Solidarity generated after attacks on US must extend beyond terrorism: Fréchette
"We will have a better chance of winning the battle over terrorism if people around the world, especially young people, feel they can hope for a future that is better than that of their parents," Ms. Fréchette said in an address this morning at Queen's University in Kingston, Ontario, where she accepted an honorary Doctor of Laws degree.
"This will not happen unless those who have more reach out to those who have less," she said, calling it "scandalous" that foreign aid has dropped to its lowest level ever in terms of percentage of gross national product (GNP).
"Barriers and subsidies continue to impede trade in sectors of greatest interest to developing countries, particularly in agriculture," Ms. Fréchette said. "Debt burdens, although reduced in recent years, remain very high in too many developing countries. And arresting the AIDS pandemic will require significant and sustained new resources for many years to come."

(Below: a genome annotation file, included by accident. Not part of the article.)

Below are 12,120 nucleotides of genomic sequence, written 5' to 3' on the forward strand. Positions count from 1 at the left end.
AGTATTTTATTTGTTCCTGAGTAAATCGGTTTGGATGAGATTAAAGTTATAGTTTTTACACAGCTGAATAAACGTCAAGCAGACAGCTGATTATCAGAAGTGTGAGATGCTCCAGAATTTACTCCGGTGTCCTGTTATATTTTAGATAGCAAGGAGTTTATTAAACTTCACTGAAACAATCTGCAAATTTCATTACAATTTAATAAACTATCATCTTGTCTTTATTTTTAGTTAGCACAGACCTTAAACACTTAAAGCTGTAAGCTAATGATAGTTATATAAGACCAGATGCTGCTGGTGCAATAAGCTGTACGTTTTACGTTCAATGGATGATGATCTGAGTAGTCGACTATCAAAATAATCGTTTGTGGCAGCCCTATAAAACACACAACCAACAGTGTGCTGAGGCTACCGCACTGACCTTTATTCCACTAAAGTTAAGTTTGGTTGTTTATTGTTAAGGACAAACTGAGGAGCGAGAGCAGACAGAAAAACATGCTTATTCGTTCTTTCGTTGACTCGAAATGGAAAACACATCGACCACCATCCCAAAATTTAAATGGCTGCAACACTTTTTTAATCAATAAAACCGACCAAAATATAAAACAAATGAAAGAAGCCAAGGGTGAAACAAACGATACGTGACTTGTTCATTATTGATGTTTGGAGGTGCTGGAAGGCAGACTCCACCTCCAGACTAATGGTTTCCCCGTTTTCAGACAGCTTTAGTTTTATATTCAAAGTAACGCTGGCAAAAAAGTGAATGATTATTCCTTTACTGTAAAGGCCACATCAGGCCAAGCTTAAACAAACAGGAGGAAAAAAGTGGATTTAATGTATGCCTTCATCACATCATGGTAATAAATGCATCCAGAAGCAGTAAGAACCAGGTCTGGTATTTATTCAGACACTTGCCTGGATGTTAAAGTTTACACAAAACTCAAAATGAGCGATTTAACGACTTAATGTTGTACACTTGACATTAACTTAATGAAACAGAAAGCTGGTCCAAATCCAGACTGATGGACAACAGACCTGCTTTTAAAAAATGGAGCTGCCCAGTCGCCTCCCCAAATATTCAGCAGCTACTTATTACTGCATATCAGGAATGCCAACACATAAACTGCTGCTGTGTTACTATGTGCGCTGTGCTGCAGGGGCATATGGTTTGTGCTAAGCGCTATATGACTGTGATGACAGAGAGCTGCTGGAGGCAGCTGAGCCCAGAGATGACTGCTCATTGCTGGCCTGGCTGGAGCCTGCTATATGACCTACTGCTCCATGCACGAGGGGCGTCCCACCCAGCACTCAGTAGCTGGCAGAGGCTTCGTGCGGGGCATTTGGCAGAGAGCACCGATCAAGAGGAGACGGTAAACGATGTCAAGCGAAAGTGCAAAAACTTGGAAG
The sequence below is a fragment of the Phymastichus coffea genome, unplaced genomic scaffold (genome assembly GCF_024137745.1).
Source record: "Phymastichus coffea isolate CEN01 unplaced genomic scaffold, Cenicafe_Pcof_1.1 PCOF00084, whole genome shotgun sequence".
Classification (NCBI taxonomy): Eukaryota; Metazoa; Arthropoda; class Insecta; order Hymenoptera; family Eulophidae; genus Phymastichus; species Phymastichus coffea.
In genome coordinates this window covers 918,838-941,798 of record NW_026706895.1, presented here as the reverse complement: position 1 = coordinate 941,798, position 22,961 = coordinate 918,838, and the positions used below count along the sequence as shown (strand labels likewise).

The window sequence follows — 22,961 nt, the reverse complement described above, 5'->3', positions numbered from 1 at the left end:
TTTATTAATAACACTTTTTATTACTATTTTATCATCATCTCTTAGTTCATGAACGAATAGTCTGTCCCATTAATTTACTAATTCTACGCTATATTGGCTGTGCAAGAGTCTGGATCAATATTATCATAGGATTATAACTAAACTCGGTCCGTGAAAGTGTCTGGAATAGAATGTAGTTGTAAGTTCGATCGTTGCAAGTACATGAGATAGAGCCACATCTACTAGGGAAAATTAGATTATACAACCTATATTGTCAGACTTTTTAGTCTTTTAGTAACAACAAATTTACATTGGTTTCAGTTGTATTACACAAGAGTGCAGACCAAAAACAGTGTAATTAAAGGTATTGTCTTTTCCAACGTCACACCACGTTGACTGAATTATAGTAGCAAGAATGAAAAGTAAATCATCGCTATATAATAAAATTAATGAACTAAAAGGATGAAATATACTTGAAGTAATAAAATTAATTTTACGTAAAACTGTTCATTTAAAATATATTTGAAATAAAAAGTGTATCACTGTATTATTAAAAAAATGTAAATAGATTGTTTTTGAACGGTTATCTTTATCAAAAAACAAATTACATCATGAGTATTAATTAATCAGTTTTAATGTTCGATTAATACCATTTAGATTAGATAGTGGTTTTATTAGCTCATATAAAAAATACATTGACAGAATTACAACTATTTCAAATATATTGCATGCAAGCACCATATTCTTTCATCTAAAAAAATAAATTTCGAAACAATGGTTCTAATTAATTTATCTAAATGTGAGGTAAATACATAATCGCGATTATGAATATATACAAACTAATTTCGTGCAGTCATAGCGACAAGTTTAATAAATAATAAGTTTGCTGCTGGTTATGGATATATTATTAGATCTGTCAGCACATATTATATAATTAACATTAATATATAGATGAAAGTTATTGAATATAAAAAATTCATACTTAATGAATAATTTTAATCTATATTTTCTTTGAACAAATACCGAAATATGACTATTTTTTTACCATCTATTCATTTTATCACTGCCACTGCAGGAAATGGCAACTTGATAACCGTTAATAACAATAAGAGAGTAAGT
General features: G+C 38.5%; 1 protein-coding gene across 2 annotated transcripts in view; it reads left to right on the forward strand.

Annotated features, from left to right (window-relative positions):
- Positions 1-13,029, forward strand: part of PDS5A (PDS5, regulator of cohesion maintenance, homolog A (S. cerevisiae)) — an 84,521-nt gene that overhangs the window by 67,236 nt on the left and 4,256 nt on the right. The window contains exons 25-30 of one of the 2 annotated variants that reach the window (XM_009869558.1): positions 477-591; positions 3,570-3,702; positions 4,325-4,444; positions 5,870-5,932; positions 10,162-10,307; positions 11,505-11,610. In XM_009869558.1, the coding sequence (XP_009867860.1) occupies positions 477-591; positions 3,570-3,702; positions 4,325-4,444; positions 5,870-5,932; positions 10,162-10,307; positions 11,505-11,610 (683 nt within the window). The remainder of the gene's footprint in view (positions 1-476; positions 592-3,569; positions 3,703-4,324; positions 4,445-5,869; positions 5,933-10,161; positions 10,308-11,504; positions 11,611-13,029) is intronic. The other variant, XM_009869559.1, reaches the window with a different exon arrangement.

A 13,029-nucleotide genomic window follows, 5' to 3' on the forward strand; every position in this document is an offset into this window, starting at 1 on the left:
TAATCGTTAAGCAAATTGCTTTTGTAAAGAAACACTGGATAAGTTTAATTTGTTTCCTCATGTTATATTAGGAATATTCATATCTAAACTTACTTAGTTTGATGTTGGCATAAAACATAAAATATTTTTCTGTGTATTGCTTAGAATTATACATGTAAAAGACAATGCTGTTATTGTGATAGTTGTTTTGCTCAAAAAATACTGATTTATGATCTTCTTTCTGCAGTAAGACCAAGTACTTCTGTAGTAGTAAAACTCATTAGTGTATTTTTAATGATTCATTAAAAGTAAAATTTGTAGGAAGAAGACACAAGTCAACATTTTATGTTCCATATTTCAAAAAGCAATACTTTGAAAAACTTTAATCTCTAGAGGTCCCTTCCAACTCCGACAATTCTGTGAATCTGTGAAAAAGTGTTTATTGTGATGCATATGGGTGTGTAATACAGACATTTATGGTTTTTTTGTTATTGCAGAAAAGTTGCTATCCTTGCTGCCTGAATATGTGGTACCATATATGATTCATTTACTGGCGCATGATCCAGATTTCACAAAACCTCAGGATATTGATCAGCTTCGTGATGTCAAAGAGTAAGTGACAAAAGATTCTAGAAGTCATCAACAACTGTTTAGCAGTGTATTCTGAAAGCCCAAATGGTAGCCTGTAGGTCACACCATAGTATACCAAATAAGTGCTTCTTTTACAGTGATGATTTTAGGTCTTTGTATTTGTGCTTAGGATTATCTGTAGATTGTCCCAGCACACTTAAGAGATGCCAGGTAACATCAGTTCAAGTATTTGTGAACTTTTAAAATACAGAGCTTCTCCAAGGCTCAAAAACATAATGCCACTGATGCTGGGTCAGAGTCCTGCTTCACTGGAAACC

While it would be an insult to the world's poor to suggest that poverty generated terrorism, Ms. Fréchette said, the "sick minds" that planned and executed the 11 September attacks have no right to invoke the poor as a justification for their action either.
There was no doubt in her mind "that if we reject what the terrorists stand for - violence, intolerance, fanaticism - if we want to protect the values that we hold dear - freedom, tolerance, justice, equality - then we must do better, much better, to bridge the gap between rich and poor," the Deputy Secretary-General said.